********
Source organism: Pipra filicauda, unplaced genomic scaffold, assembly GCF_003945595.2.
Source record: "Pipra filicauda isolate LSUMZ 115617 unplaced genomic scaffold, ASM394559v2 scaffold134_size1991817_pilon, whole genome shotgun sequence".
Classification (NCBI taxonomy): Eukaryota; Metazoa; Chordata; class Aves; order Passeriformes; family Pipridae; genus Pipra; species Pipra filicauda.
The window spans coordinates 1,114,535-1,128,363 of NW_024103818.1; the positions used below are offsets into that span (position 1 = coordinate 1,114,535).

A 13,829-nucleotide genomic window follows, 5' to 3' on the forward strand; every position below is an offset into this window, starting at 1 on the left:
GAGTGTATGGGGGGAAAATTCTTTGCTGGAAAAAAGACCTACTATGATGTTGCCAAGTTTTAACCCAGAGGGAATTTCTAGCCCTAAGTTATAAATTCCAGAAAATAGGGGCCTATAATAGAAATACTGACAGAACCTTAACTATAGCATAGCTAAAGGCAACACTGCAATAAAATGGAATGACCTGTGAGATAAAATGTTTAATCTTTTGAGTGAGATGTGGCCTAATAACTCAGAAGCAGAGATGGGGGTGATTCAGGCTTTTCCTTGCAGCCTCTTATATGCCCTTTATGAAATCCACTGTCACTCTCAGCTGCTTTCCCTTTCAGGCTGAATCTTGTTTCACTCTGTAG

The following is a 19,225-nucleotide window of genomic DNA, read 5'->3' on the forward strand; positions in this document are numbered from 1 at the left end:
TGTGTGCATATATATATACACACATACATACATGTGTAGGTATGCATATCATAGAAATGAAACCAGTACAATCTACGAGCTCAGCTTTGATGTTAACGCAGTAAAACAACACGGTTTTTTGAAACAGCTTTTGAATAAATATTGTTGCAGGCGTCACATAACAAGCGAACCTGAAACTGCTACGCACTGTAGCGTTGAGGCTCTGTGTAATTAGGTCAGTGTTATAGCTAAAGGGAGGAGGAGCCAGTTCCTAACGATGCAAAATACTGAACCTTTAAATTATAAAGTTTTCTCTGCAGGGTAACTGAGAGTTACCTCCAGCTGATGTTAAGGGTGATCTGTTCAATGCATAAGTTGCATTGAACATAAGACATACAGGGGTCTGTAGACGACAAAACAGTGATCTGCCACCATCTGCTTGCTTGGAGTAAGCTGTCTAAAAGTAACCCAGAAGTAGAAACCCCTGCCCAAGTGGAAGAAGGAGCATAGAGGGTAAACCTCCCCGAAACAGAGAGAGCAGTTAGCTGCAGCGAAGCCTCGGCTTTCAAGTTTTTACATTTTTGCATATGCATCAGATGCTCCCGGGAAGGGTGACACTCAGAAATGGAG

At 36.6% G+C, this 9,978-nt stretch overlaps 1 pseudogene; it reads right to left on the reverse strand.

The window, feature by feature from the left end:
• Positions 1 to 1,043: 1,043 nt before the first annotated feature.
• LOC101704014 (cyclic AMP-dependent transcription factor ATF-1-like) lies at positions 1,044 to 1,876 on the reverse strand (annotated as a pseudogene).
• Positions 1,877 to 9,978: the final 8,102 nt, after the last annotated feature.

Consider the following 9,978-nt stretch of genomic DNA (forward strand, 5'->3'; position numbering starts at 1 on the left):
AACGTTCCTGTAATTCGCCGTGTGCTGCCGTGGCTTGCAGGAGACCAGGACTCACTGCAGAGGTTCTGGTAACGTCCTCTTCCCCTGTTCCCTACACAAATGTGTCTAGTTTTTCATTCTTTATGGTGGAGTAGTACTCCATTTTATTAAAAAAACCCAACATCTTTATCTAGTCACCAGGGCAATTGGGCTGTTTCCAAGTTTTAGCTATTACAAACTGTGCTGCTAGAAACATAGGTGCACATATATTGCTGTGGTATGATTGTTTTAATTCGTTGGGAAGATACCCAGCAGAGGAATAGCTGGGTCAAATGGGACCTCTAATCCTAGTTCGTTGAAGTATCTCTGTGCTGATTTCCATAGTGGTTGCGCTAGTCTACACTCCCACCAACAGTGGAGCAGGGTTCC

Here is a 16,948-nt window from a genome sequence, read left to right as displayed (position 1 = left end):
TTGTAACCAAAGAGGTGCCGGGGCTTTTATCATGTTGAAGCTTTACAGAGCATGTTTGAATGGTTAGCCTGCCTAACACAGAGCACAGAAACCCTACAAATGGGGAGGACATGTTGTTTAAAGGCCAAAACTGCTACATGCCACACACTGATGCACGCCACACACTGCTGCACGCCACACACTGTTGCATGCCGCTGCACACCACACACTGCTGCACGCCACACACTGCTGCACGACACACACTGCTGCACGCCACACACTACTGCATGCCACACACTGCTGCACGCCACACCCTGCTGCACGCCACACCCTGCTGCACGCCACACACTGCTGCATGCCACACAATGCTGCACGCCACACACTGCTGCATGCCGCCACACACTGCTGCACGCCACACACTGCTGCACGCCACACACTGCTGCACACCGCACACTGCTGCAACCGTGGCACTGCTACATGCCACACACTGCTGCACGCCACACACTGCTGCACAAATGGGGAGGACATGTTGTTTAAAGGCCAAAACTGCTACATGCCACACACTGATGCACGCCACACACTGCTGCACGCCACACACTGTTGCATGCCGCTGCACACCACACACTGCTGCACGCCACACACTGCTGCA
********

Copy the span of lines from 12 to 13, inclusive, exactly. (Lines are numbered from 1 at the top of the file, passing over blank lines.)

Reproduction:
• LOC101704014 (cyclic AMP-dependent transcription factor ATF-1-like) lies at positions 1,044 to 1,876 on the reverse strand (annotated as a pseudogene).
• Positions 1,877 to 9,978: the final 8,102 nt, after the last annotated feature.